Because it is presented as emergency legislation, the Special Powers Act is initially current for only one year and has to be renewed annually. In 1928, however, it is renewed for five years and when this period expires in 1933 the Act is made permanent. According to John Whyte, this happens because, from 1925, nationalist MPs begin sitting in the Stormont parliament which they had initially boycotted. Unsurprisingly, they object strenuously to the renewal of the Act, and it is felt by the Ulster Unionist Party Minister of Home Affairs that it would be better to make the Act permanent than for Parliament annually to “wrangle” over it.

Initially, regulations under the Act are used mostly to curb immediate violence and disorder. One of the most controversial of these is internment without trial, outlined in Paragraph 23 of the Schedule. In the period from May 1922 to December 1924, 700 republicans are interned under the Act.

Political violence declines dramatically by 1925, and the government gradually shifts its emphasis from broad measures designed to return civil order to the province to more preventative regulations aimed at suppressing the threat posed by republican aspirations. Regulations banning meetings and parades and restrictions on the flying of the Irish tricolour become more common. Between 1922 and 1950, the government bans nearly 100 parades and meetings, the vast majority of which are nationalist or republican. No loyalist gathering is ever directly banned under the Act, although a few are caught in blanket bans against parades or meetings in a particular area. From 1922 until 1972, 140 publications are banned, the vast majority of which express republican viewpoints.

After the troubles of the early 1920s has died down, the provision for internment is not used until the IRA’s border campaign of the 1950s, in which several hundred republicans are interned. Following the outbreak of the Troubles in 1968, many within the Protestant community call for the reintroduction of internment. This occurs in 1971 and authorises internment of those suspected to be involved in terrorism. Although there are loyalist as well as republican terrorists at this time, of the 1,981 men interned, only 107 are loyalists.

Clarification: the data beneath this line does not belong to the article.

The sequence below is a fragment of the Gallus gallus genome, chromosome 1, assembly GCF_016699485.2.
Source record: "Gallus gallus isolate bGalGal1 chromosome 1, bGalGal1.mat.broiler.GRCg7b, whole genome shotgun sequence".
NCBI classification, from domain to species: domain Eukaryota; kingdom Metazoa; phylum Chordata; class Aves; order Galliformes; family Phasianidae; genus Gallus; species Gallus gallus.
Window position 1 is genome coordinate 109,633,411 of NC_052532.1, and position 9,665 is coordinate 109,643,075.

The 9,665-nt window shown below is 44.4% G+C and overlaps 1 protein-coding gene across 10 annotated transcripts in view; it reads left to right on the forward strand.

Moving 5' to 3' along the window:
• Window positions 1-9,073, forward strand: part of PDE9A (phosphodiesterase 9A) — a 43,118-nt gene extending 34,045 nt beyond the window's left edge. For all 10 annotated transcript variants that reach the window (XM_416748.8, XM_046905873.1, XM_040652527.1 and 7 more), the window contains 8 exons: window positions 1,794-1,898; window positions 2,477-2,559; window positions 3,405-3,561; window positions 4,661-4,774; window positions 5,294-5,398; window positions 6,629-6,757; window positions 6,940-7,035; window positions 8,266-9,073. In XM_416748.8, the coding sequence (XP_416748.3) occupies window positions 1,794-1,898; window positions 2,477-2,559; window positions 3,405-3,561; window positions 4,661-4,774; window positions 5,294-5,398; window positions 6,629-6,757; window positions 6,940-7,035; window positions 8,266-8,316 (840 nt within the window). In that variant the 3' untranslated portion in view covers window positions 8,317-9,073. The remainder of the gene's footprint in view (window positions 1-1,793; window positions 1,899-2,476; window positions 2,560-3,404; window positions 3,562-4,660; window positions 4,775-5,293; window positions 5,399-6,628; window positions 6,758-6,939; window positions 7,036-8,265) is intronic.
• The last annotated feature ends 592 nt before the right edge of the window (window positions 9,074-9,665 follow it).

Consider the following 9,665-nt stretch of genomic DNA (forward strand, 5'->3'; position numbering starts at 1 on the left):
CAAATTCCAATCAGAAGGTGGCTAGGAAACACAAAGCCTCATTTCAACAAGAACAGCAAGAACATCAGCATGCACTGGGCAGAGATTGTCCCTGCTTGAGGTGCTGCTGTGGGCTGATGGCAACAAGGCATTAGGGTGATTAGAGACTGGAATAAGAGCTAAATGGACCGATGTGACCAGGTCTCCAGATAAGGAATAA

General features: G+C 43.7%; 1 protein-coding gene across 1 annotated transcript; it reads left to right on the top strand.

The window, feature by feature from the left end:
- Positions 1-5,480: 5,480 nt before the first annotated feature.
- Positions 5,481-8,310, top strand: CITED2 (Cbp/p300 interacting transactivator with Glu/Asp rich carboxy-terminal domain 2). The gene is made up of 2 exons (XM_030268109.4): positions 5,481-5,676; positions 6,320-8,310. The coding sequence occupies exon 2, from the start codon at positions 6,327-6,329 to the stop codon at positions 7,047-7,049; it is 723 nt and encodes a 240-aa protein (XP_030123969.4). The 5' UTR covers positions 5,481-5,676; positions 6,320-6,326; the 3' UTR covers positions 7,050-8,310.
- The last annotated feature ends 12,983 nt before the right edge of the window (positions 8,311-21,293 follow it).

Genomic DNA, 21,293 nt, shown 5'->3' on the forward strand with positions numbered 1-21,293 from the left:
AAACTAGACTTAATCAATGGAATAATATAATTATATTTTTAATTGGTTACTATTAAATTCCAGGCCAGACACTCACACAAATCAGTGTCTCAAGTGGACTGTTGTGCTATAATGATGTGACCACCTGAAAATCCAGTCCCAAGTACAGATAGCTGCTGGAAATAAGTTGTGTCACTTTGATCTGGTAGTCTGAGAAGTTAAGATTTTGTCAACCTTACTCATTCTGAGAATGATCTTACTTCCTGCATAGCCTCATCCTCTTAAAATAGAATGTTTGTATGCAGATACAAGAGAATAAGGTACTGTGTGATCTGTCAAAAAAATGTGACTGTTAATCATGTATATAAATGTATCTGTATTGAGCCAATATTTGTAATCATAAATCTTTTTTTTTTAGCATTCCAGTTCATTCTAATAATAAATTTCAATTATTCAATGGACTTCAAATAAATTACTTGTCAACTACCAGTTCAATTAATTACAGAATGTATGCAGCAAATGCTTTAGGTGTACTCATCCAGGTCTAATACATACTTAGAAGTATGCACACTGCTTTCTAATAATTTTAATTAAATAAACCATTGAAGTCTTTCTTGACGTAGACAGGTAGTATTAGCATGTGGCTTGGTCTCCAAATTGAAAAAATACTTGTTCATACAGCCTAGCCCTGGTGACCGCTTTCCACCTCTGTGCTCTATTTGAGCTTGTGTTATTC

Internment ends in 1975, but is credited with increasing support and sympathy for the Provisional Irish Republican Army amongst the Catholic community and outside of Northern Ireland. It helps to create political tensions which culminate in the 1981 Irish Hunger Strike and the death of MP Bobby Sands. Imprisonment under anti-terrorism laws specific to Northern Ireland continue until the 1998 Good Friday Agreement, but these laws require the right to a fair trial be respected.

The Act encounters further controversy in the 1970s due to the deployment of the British Army in Northern Ireland and its role in maintaining order and similar policing-style duties. In 1972, the government is forced to amend the Act in order to legalise the detention of internees arrested by soldiers. Martin Meehan had been arrested after escaping from Crumlin Road Gaol and charged with escaping from lawful custody. At his trial he successfully argues that under the Special Powers Act a soldier has no power of arrest and, as such, he has the legal right to escape. He is awarded £800 in compensation for being illegally detained for twenty-three days.